TruthSeeker

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  1. Post-meltdown investing advice?

    Almost... I was referring to the probability that an option ends up in-the-money by expiry. (It never pays to exercise a call option early, and only in unusual circumstances does it pay to exercise a put early; meaning, you're leaving money on the table if you exercise early.) At any given instant, if an option is out-of-the-money, there is a less than 50% chance that the market will move sufficiently by expiry to make it in the money and hence exercisable (at least for short-term options; LEAPS are a different matter). If you're familiar with the concept of 'delta' with respect to options, the delta of an option can be taken as an approximate proxy for the probability that that option will be in-the-money at expiry. Since most options trading takes place in out-of-the-money options, outstanding options expire worthless most of the time. But there's no free lunch shorting out-of-the-money options -- yes, they'll expire worthless and you'll make money more often than not, but the times that they don't, your loss is typically much bigger. So you have frequent small gains, and a few large losses, averaging out to zero if the options are fairly priced (i.e. accurately reflecting the volatility of the underlying stock).
  2. Post-meltdown investing advice?

    By the mathematics of statistical distributions and option-pricing, an at-the-money option has a roughly 50% chance of being exercised, an out-of-the money option, less than 50% (i.e. there is a less than 50% chance the market moves sufficiently to make the option exercisable). And the deeper out-of-the-money, the less likely to be exercised.
  3. Coming to a Business Near You

    Do you know for a fact whether the clearinghouse proposal calls for explicit government insurance of the clearinghouse? Do you know that the the government in its role of bank deposit insurer is effectively already on the hook if the CDS market blows up and takes down a major bank like JP Morgan, one of the largest holders of derivatives?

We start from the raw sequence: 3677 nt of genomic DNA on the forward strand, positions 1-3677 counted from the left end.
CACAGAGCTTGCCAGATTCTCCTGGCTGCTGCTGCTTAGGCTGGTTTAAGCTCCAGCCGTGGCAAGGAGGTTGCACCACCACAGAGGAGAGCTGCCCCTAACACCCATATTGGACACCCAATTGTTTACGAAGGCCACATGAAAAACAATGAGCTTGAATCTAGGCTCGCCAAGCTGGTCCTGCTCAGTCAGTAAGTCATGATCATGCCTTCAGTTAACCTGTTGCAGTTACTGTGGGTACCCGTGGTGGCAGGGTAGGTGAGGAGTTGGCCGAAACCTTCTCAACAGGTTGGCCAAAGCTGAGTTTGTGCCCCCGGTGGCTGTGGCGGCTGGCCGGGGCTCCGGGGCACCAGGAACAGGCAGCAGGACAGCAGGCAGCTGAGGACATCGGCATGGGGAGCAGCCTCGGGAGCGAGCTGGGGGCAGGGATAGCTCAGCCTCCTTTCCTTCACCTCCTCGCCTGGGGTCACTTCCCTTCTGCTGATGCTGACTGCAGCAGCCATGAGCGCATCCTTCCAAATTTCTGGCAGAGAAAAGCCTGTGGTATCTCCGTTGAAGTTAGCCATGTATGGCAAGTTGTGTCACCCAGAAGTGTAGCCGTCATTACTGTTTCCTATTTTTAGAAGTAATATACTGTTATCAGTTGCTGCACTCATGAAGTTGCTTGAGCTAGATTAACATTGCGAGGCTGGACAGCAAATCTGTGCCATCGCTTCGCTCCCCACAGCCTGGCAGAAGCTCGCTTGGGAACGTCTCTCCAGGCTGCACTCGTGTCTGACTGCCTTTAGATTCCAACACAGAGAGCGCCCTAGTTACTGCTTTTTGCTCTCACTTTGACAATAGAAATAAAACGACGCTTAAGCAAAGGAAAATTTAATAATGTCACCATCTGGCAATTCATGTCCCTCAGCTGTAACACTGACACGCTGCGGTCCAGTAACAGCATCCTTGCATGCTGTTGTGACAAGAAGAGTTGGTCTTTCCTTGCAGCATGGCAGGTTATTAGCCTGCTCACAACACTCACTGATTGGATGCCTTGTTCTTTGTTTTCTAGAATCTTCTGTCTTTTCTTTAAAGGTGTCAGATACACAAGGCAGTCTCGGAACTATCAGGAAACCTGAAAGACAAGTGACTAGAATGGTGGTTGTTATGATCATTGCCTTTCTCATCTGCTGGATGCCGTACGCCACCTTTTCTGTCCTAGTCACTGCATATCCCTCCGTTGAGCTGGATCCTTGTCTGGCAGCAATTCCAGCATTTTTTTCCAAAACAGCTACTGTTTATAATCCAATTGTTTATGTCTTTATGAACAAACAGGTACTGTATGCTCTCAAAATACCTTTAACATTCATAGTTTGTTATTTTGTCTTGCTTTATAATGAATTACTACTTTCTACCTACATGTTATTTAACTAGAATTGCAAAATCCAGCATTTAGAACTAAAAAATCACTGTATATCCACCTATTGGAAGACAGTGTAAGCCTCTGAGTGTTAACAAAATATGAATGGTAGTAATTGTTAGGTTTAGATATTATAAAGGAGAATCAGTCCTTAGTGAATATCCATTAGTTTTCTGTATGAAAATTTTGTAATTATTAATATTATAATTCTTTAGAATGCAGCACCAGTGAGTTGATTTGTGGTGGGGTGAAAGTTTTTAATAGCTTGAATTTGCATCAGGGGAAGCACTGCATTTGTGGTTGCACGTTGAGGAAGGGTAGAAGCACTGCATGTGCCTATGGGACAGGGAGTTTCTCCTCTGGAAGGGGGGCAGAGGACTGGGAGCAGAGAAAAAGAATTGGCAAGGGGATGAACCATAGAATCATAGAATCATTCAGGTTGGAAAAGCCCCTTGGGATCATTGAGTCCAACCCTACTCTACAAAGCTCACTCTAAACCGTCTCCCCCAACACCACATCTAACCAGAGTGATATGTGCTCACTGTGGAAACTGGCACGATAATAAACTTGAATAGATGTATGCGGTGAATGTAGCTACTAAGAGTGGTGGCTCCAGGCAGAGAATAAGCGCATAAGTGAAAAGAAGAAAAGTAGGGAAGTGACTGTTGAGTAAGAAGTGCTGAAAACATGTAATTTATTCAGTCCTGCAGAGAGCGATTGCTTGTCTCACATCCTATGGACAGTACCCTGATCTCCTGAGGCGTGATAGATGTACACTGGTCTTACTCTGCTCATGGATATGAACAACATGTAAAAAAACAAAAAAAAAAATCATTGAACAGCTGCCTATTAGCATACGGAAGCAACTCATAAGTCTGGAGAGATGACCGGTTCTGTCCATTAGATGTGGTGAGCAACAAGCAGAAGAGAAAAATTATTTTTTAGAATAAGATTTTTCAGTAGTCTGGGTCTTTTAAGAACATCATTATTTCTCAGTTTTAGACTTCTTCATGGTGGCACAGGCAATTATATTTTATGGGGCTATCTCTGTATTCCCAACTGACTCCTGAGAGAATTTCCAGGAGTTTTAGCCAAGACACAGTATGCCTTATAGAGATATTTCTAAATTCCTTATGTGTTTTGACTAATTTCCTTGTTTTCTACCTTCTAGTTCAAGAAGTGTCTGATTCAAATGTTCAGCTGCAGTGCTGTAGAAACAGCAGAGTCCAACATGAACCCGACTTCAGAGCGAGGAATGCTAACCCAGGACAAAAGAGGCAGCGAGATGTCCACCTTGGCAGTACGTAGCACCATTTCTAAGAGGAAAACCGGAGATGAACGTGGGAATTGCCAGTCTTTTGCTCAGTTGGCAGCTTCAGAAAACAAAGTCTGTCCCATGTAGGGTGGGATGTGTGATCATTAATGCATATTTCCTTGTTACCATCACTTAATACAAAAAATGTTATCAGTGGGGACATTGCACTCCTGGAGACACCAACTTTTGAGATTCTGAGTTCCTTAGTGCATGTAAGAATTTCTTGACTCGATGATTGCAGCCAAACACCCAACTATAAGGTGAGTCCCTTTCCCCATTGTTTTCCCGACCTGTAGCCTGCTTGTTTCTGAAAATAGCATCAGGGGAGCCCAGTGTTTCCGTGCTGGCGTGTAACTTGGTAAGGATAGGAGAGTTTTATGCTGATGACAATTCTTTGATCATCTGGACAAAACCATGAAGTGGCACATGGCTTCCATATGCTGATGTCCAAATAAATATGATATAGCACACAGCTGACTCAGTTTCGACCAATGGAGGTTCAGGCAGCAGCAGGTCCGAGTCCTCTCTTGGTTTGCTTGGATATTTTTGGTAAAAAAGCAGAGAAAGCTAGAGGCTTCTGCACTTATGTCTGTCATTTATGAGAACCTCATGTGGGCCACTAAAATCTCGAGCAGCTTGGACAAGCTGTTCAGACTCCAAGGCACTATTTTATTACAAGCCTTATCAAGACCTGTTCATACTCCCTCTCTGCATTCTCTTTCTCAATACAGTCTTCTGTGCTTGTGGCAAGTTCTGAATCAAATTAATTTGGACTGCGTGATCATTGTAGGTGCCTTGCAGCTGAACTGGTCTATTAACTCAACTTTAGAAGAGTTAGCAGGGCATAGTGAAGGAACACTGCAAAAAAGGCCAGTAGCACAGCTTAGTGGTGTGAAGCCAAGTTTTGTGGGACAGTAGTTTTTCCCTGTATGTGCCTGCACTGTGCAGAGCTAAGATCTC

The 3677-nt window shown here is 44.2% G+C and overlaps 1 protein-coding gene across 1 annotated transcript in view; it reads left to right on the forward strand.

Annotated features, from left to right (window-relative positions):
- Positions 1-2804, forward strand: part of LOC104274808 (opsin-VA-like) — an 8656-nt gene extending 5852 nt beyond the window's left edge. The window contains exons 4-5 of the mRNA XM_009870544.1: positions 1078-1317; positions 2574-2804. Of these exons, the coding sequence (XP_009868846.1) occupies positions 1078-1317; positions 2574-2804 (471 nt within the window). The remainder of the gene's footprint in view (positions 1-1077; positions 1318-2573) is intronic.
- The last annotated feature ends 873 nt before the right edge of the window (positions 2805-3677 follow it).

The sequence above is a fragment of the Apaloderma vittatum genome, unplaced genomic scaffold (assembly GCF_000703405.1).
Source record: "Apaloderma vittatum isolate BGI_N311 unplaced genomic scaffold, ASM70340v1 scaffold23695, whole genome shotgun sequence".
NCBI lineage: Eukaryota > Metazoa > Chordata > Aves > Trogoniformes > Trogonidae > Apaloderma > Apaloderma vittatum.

4. Coming to a Business Near You

    I don't think you understand what's going on here. The big problem with credit derivatives is that they are done over the counter, and they are not netted out. If I buy one from A and then sell an equivalent contract to B, the contract doesn't just get transferred to B; instead I now have two outstanding (albeit mutually offsetting) contracts. They are mutually offsetting in terms of market risk, so I have no market risk. But I still retain counterparty risk -- if A goes bankrupt and cannot pay me, I still owe B. The problem is that there is something like $30T-$60T of gross contracts outstanding, however the vast bulk of these are mutually offsetting. The actual net exposure among parties is more like a couple of trillion dollars at the most. The point of a clearing-house is to have a central location that nets out mutually offsetting contracts and cancels them, in order to minimize the counterparty risk. In order to guarantee that the clearinghouse functions without interruption, the institutions that trade through it stand willing to financially back it in case a member gets into trouble. This is precisely how the futures exchanges have worked, and worked phenomenally well, for over a hundred years,
  5. Post-meltdown investing advice?